Investigating hydraulic removal of air from water pipelines

Escarameia, M. (2007) Investigating hydraulic removal of air from water pipelines. Proceedings of the Institution of Civil Engineers - Water Management, 160 (1). pp. 25-34.

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The presence of air in pipe systems can result in problems such as loss of carrying capacity, disruption of the flow, reduced pump and turbine efficiency, effects on pipe materials and pipeline structure; it can also change the fluid properties and create environmental concerns at the point of discharge. Considerable costs are incurred in providing air release valves and chambers, and in deepening pipe trenches so as to provide the minimum gradients thought necessary to enable air bubbles and pockets to move towards the valves. If the accumulated air can be moved hydraulically out of the pipe system, then potentially large cost savings are possible. At present there are a number of often contradictory recommendations for assessing how air may be moved through a pipe system. In order to assess the viability of hydraulically removing air that accumulates in pipes, an experimental investigation was undertaken of the movement of air pockets in a pipeline with different slopes, from horizontal to around 22°. From the test results a prediction equation was developed for determining the critical velocity required to remove air from a water or sewerage carrying pipe. This study, which was part of a wider project aiming at providing practical guidelines, confirmed the results of previous researchers and extends current understanding of air movement, particularly in horizontal and near horizontal pipes.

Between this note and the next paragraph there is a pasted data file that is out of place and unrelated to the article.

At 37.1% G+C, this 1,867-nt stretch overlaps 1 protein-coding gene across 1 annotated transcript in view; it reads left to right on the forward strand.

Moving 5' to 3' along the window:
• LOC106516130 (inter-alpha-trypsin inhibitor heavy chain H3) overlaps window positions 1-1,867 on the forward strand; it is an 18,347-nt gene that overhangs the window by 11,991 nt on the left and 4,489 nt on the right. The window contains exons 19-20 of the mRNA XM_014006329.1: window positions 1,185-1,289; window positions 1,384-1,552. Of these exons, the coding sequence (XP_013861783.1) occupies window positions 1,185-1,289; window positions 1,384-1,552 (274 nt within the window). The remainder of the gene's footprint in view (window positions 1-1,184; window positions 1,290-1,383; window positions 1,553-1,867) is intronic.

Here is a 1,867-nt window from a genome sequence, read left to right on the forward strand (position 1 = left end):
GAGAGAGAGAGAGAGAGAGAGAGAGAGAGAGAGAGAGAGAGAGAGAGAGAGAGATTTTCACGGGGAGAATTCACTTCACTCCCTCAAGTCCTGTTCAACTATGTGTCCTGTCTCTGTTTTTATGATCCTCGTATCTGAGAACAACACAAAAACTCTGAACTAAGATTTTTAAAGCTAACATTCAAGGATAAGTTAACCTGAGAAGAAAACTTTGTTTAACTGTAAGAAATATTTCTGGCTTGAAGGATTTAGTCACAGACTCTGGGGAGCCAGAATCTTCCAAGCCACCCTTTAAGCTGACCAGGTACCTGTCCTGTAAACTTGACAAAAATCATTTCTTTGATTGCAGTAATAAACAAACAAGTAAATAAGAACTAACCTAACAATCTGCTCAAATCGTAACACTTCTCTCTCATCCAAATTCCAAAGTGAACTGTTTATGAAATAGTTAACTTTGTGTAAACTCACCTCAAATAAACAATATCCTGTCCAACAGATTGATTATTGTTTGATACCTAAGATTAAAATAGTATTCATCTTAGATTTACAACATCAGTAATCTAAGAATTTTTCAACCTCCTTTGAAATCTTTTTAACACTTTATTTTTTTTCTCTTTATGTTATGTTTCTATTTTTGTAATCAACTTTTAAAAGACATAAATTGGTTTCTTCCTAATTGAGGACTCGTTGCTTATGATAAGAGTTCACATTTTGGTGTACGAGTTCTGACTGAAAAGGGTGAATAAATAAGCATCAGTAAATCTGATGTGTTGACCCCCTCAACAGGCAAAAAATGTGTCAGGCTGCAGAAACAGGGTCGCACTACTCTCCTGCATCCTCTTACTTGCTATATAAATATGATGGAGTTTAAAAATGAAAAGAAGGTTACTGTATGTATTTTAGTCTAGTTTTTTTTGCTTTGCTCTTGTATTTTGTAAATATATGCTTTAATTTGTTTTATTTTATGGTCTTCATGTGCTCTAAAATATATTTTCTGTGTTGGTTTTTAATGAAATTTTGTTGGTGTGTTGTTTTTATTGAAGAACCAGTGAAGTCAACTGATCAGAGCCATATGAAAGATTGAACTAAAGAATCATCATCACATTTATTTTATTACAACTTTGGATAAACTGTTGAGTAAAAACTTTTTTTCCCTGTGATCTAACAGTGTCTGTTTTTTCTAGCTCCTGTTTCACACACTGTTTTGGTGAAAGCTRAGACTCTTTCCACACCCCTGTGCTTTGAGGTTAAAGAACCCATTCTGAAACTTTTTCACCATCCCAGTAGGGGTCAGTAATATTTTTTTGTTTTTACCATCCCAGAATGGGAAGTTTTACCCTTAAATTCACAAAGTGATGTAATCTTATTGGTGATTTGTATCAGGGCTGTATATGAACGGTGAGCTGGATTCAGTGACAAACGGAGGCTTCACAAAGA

Item Type: Article
Subjects: Water > Urban infrastructure
Divisions: Coastal
Depositing User: Unnamed user with email
Date Deposited: 02 Apr 2020 09:47
Last Modified: 29 May 2020 13:53

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